SOCHI, RUSSIA - JUNE 15: Nacho of Spain celebrates after scoring his team's third goal during the 2018 FIFA World Cup Russia group B match between Portugal and Spain at Fisht Stadium on June 15, 2018 in Sochi, Russia. (Photo by Dean Mouhtaropoulos/Getty Images)

Nacho.

Russia will be casting an extremely beady eye over the performance of Gerard Pique and Sergio Ramos. Their reputations are far more iron-clad than their general play, with their powers of recovery on the slide and their positional radar seemingly knocked askew.

To counter this, there is talk of Hierro beefing up the midfield alongside Sergio Busquets, adding Nacho and Koke for some added ballast.

It would be a direct reply to their struggles against Iran and though Nacho does not offer the same guile as Hierro’s other options, he is still a clean distributor of the ball and should be able to take the edge off Russia’s physicality.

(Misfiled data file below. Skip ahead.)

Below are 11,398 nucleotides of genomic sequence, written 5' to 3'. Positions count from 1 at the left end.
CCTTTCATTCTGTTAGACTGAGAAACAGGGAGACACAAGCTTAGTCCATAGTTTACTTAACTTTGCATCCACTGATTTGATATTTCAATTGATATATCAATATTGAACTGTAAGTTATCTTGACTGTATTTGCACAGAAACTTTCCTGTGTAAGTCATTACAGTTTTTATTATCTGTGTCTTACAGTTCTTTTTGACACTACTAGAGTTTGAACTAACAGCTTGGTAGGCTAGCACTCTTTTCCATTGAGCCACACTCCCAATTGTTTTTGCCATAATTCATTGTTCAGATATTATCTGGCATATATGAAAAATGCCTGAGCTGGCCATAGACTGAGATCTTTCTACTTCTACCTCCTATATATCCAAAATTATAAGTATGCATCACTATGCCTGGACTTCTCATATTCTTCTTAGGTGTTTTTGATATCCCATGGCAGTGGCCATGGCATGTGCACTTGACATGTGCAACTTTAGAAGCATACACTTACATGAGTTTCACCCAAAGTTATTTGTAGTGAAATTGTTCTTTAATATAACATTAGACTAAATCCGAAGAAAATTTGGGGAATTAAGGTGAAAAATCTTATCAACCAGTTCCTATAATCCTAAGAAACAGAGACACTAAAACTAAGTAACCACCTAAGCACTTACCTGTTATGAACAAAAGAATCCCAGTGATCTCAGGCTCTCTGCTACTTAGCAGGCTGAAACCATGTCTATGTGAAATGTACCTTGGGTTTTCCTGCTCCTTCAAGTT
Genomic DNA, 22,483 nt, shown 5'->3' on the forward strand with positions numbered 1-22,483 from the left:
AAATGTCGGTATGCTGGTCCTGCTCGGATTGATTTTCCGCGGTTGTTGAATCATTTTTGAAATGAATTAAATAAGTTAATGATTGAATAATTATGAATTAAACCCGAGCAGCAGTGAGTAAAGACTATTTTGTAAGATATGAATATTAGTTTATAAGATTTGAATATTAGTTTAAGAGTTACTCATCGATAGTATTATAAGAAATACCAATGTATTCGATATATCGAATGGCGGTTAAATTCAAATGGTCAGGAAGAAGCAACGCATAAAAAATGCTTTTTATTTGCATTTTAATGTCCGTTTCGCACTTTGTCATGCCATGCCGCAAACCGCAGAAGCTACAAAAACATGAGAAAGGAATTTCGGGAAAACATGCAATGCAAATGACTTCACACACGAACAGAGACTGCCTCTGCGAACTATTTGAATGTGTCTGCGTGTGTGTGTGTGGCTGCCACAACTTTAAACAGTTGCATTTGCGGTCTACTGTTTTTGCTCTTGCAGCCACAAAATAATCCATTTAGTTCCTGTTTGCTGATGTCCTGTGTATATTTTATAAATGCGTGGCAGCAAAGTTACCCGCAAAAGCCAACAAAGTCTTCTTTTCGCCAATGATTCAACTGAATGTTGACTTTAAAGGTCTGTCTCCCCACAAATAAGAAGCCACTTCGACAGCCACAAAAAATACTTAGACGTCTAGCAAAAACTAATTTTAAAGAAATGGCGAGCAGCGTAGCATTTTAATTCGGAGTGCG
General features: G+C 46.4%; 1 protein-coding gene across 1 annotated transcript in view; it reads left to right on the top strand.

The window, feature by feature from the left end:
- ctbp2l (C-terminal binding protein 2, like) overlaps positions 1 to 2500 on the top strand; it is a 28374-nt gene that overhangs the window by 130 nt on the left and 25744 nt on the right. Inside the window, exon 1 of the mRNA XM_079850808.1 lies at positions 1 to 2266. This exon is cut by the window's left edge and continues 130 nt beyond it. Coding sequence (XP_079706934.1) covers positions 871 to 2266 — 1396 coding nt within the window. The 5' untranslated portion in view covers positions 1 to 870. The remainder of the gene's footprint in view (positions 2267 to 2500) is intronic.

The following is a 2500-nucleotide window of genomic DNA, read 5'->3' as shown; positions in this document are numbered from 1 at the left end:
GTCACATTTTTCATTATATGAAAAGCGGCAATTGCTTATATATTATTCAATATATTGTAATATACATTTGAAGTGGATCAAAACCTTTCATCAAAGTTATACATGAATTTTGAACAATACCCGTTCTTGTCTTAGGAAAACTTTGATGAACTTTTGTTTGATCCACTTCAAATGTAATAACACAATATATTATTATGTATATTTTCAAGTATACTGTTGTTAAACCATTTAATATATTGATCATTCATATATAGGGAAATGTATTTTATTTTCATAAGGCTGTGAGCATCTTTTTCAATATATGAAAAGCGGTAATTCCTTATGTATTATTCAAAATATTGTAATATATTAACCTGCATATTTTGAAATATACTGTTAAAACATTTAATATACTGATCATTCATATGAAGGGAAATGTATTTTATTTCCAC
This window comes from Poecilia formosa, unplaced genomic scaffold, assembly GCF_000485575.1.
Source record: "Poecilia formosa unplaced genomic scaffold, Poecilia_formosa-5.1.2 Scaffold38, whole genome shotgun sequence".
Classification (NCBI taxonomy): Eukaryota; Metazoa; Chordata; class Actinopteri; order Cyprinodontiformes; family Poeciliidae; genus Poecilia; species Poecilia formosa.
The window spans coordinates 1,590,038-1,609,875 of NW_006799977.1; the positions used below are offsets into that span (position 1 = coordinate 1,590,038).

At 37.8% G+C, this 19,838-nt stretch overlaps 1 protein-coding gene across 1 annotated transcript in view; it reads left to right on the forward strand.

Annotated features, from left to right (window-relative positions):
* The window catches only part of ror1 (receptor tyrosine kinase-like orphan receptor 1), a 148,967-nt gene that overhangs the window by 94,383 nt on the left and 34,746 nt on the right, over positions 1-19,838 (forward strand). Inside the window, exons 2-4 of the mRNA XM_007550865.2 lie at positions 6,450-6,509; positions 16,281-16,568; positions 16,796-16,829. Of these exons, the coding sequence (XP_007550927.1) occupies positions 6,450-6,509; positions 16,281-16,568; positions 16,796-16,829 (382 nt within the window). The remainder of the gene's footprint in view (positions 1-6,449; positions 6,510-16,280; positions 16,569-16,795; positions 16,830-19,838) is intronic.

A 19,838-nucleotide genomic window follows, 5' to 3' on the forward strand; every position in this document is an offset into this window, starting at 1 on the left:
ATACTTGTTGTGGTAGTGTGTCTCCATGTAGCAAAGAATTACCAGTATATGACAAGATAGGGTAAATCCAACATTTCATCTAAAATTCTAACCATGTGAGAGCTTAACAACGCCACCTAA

Busquets was at times overrun in the draw with Morocco, with Andres Iniesta and Thiago Alcantara often operating much higher up the pitch. Neutralising Russia’s greatest strength without sacrificing too much of Spain’s own would be the thinking here for Hierro.

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Watch: Roberto Martinez complimentary of Kevin De Bruyne's impact on Belgium

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Kevin De Bruyne and Belgium will meet Japan in the Round of 16.

Kevin De Bruyne has yet to truly shine like he’s capable of at the World Cup yet, but Belgium boss Roberto Martinez believes he’s still been essential to the team’s success.

The midfielder has one assist through two games, with Belgium going a perfect 3-0 in the group stages.

“He has been a little bit a top performer that has not been highlighted yet. And he’s essential for the way that we want to play,” Martinez said of De Bruyne.

Martinez also spoke of Belgium’s confidence going into the last 16. See his full comments below.